As more Los Angeles shopkeepers reopened for business Friday in the aftermath of last week's riot, corporations and governmental agencies continued to come forward with offers of aid for the thousands of small businesses that suffered losses during the disturbance:
Koreatown's Hanmi Bank disclosed a $10-million rebuilding fund to assist its Korean-American customers. The maximum loan amount is $100,000, with no loan fee and an approval time within three days. The bank said the interest rate will be its prime rate for the first year, and its regular commercial rate after that. It will also have a one-year grace period amortized over four years.
Bank of America on Friday disclosed the specific information on its previously announced $25-million program devoted to rebuilding small businesses damaged in the riots. The bank's program makes available up to $100,000 for each business. The initial structure will be a 10-year note with a below-market interest rate of 5%. For the first three years, small business owners are not required to make any payments on the principal or interest.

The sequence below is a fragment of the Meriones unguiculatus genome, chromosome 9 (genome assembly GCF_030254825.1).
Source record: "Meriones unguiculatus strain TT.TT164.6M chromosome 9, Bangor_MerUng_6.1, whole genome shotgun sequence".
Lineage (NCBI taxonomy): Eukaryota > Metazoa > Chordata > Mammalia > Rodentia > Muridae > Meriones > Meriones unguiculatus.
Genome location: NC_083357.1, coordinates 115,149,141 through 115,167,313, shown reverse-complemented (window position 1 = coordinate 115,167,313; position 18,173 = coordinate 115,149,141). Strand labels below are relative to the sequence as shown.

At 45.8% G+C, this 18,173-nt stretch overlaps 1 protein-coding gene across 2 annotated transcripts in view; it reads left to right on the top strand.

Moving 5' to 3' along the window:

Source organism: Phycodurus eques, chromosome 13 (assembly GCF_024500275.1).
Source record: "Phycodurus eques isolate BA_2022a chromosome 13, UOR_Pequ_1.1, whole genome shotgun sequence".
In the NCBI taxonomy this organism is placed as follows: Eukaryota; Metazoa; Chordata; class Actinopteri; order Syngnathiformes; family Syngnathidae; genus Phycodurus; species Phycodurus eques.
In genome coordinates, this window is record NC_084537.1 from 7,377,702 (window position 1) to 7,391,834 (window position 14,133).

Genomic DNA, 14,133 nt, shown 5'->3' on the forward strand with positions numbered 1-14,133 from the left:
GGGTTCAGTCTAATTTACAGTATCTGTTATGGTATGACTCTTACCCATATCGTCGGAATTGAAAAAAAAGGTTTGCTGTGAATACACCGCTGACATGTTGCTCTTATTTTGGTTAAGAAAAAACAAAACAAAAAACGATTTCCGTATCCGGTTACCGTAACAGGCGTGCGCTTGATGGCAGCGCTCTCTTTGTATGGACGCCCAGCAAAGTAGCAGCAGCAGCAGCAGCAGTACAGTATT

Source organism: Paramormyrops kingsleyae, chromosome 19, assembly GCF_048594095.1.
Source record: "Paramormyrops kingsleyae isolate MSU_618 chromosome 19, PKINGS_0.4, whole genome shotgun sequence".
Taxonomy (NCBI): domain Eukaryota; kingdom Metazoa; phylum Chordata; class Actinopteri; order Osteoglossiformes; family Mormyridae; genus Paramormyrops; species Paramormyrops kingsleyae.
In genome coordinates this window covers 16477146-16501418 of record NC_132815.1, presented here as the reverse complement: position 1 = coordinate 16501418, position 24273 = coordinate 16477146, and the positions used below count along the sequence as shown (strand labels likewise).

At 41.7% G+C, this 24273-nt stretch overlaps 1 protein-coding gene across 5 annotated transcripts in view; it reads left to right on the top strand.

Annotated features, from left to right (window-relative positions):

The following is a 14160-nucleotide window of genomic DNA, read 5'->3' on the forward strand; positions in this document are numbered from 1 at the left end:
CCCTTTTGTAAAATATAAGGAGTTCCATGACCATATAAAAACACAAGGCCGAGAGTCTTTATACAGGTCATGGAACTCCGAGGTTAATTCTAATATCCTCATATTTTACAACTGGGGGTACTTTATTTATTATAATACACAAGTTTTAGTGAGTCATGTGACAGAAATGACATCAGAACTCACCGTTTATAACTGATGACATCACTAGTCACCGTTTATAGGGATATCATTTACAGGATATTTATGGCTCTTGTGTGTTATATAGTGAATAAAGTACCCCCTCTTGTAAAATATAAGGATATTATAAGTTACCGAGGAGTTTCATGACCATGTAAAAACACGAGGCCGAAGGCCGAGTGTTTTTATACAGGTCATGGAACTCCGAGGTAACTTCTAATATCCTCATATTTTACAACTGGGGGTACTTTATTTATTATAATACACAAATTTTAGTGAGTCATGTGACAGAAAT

After three years, businesses owners have three choices. They can repay the face value of the note, with interest for the prior three years forgiven. Or they can convert it to a conventional small business loan with interest for the prior three years forgiven, fully amortized up to seven years at a 5% fixed rate or with other negotiable terms. Another option is to convert the note into some kind of equity interest held by the bank.
The state Department of Insurance said it will provide insurance information and assistance in Spanish and Korean to business owners and homeowners who suffered losses in the riot. The department's toll-free hot line--800-927-HELP (or 800-927-4357)--will be staffed with interpreters to help people with general questions about insurance or specific questions about their policy or coverage. Additionally, assistance forms will be available at seven disaster aid centers throughout Los Angeles in English, Spanish, Korean and Mandarin, the department said.